Text book theories of motivation are abundant. Content theories such as Maslow's hierarchy of needs and Herzberg's two factor theory or process theories such as expectancy theory and reinforcement theory are practiced in most American companies. The key difference between the best managed companies and other companies is their methods of implementation in their particular environment. Black and Decker, Lincoln Electric, Honeywell, Walmart, Dupont and Phillip Van Heusen are seven of America's best managed companies who use creativity and innovation to motivate employees.
The sociology of childhood is fraught with problems, not least those centred on the idea, notion or concept of ‘childhood’, and in particular, the issue of how to define, distinguish and identify ‘childhood’ for sociological purposes. The study, analysis and understanding of childhood hinge upon how ‘childhood’ is defined, either explicitly or implicitly, one problem being the plethora of quite diverse approaches in both popular and sociological discourses. While there cannot be a correct definition of ‘childhood’, there can be a best definition, such as for sociological purposes, those of making sense of ‘childhood’ in particular and of social life, relationships and experience in general.
Introduction Within the food industry today, there is an increasing trend towards the production of higher quality products. There are two major motivating factors behind this trend. First, growing public interest in the safety and wholesomeness of foodstuffs has led to increasingly stringent regulations in the EC, the USA and Japan. Second, more and more food companies are realising the financial benefits to be gained from better quality assurance and process control on the production line. By producing quality products through an efficient and controlled process, companies can increase their market share and reduce costs. The penalties to be paid for not paying sufficient attention to quality control can be very high — from a costly recall of a batch of a product to a long‐term fall in market share due to the loss of customer confidence in a brand name.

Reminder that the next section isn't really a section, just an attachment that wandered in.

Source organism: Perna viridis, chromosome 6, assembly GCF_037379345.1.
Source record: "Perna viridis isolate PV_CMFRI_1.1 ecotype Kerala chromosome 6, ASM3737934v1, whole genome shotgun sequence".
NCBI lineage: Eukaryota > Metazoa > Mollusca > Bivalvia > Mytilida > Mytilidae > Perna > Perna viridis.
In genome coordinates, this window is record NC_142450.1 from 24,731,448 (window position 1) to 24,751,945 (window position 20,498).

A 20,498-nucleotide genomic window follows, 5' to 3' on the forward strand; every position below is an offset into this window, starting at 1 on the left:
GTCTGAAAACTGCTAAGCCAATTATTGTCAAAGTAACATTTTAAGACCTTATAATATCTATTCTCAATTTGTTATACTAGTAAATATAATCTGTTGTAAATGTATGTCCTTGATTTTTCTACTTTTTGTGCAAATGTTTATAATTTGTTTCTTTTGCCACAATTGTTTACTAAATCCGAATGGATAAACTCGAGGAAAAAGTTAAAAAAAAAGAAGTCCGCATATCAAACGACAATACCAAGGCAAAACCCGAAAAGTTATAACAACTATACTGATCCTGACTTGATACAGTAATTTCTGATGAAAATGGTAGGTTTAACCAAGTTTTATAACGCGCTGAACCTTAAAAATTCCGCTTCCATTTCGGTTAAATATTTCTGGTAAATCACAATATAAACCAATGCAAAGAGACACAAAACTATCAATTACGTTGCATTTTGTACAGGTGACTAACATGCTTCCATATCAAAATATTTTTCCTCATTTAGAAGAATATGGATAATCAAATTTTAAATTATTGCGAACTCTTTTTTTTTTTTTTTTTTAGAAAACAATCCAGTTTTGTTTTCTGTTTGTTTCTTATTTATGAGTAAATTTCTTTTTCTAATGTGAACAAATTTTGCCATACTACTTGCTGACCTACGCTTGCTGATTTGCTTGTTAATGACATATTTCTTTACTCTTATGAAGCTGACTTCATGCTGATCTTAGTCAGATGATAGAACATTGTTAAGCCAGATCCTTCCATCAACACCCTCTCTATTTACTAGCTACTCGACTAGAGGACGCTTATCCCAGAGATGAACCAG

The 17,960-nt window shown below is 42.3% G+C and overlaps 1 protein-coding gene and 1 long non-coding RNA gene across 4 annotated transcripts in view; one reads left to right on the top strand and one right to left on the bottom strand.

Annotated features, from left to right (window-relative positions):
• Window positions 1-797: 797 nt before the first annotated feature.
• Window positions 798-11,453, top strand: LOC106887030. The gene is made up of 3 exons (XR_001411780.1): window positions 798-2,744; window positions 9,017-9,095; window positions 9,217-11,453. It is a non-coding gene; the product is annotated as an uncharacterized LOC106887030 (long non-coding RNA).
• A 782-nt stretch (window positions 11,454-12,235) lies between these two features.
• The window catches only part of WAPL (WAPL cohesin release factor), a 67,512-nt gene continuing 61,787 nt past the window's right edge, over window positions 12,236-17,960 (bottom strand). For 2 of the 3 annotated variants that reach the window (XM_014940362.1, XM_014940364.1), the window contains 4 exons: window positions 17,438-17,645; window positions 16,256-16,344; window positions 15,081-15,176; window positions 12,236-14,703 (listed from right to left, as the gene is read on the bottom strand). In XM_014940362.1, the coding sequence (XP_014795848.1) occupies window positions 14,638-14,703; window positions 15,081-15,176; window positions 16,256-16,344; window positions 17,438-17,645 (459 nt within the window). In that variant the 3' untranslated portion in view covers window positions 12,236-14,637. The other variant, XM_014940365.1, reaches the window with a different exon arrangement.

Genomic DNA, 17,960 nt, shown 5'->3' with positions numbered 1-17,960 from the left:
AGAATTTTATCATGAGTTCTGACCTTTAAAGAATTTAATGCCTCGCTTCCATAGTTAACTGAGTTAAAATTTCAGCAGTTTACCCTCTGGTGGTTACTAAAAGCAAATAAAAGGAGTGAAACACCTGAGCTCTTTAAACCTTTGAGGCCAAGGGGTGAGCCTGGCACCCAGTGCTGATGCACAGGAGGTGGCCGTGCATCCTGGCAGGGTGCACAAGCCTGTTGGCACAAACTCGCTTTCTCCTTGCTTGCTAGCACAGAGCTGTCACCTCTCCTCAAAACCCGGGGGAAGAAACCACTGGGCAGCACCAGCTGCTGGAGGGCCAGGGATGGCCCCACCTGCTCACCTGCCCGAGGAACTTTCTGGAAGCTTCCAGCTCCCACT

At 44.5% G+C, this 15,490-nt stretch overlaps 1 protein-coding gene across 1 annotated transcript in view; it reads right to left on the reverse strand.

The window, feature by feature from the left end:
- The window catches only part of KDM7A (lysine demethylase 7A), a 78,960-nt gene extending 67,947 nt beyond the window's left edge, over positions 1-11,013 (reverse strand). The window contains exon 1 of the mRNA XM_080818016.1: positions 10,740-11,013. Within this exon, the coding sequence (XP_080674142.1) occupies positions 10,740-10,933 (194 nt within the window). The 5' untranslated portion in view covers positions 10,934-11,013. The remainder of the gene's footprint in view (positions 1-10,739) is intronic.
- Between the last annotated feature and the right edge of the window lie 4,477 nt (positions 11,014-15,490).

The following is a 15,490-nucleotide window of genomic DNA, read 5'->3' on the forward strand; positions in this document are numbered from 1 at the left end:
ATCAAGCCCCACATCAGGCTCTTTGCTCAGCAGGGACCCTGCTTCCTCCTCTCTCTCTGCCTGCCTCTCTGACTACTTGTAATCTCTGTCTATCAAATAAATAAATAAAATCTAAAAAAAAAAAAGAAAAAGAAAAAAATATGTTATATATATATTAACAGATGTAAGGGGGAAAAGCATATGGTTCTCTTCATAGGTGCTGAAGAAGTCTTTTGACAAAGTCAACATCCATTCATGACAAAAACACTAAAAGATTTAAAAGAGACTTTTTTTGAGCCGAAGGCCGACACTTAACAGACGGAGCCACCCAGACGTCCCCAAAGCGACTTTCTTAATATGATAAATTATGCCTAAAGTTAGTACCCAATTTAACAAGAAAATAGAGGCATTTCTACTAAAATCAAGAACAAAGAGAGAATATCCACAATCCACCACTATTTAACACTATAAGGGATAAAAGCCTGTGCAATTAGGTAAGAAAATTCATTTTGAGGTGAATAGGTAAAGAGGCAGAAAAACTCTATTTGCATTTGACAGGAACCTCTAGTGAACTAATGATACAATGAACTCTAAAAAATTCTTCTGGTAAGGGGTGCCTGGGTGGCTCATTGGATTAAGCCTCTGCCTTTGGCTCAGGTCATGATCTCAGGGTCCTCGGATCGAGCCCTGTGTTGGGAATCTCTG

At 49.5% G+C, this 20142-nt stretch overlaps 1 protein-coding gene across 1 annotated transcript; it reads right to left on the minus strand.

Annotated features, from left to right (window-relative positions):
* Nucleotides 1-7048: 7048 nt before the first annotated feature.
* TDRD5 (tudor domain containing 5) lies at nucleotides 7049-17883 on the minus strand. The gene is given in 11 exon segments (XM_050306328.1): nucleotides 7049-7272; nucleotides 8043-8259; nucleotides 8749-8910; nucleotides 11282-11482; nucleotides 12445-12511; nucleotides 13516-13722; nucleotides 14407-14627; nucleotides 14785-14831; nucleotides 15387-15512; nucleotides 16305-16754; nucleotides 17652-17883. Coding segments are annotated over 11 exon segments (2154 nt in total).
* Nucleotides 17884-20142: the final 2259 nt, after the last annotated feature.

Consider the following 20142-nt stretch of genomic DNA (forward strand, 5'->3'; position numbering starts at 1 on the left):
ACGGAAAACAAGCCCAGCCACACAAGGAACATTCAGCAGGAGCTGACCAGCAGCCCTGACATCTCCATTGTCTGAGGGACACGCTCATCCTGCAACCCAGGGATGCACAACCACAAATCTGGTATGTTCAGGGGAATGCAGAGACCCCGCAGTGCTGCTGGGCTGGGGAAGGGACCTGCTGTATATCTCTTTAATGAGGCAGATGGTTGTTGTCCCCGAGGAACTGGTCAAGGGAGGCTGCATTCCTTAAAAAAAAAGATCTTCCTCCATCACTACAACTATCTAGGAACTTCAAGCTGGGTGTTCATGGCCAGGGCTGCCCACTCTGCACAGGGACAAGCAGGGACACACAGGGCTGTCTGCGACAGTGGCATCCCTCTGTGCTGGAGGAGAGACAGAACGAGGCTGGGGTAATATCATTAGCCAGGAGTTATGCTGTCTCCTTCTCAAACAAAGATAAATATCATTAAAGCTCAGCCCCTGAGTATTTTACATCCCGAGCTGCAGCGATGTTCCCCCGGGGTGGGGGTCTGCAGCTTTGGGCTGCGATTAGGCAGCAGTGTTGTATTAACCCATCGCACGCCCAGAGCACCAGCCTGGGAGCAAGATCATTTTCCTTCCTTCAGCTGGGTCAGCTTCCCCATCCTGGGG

This chapter pulls together the main strands of Child Labour in Global Society, and addresses their implications for the sociological study of children’s lives, schooling…
This chapter pulls together the main strands of Child Labour in Global Society, and addresses their implications for the sociological study of children’s lives, schooling and slavery.
In popular and scholarly discourses there is a tendency to emphasize the differences between the social lives of children and those of adults rather than the similarities and continuities; to misrepresent children’s social activities in comparison with those of adults; to rationalize the differential way in which children’s social activities and participation are assessed and rewarded relative to those of adults; and to fortify children’s actual and/or assumed marginal situation in modern society.
There are sociological gains to be had from emphasizing the comparable features and structural links between ‘childhood’ and ‘adulthood’ due especially to the common participation of children and adults in productive labour.
The way in which children’s social activities are differentially assessed and rewarded is reflected in how children are denied full citizenship rights, and so are non-citizens.
In particular, children are denied the right to freely exchange their labour power on the labour market.
While viewing educational labour as forced labour does not sit well with ideas about children and childhood in modern society, doing so is consistent with the element of compulsion in for instance the Convention on the Rights of the Child (CRC).
Being compulsorily required to perform educational labour is indicative of how in modern societies children are owned and in slavery, not just of the de facto kind, but also of the de jure kind.